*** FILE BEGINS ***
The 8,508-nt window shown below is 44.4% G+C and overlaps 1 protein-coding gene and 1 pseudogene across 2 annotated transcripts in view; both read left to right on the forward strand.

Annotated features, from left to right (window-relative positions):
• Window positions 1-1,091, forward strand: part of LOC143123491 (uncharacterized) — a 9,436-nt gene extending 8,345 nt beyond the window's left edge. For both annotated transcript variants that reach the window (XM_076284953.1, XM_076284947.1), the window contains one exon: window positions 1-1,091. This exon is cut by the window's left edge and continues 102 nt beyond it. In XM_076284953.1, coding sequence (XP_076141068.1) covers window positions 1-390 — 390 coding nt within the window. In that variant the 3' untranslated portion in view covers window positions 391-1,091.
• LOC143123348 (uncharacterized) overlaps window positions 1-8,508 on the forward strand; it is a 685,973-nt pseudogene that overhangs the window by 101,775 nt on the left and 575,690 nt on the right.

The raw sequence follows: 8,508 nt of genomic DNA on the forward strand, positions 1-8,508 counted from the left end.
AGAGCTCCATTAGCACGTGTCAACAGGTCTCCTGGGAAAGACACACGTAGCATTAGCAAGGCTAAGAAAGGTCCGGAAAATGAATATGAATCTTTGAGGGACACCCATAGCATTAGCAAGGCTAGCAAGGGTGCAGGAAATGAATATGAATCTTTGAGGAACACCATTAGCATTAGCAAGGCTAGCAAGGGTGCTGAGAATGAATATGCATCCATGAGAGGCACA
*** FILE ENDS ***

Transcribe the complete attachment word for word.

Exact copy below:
The 8,508-nt window shown below is 44.4% G+C and overlaps 1 protein-coding gene and 1 pseudogene across 2 annotated transcripts in view; both read left to right on the forward strand.

Annotated features, from left to right (window-relative positions):
• Window positions 1-1,091, forward strand: part of LOC143123491 (uncharacterized) — a 9,436-nt gene extending 8,345 nt beyond the window's left edge. For both annotated transcript variants that reach the window (XM_076284953.1, XM_076284947.1), the window contains one exon: window positions 1-1,091. This exon is cut by the window's left edge and continues 102 nt beyond it. In XM_076284953.1, coding sequence (XP_076141068.1) covers window positions 1-390 — 390 coding nt within the window. In that variant the 3' untranslated portion in view covers window positions 391-1,091.
• LOC143123348 (uncharacterized) overlaps window positions 1-8,508 on the forward strand; it is a 685,973-nt pseudogene that overhangs the window by 101,775 nt on the left and 575,690 nt on the right.

The raw sequence follows: 8,508 nt of genomic DNA on the forward strand, positions 1-8,508 counted from the left end.
AGAGCTCCATTAGCACGTGTCAACAGGTCTCCTGGGAAAGACACACGTAGCATTAGCAAGGCTAAGAAAGGTCCGGAAAATGAATATGAATCTTTGAGGGACACCCATAGCATTAGCAAGGCTAGCAAGGGTGCAGGAAATGAATATGAATCTTTGAGGAACACCATTAGCATTAGCAAGGCTAGCAAGGGTGCTGAGAATGAATATGCATCCATGAGAGGCACA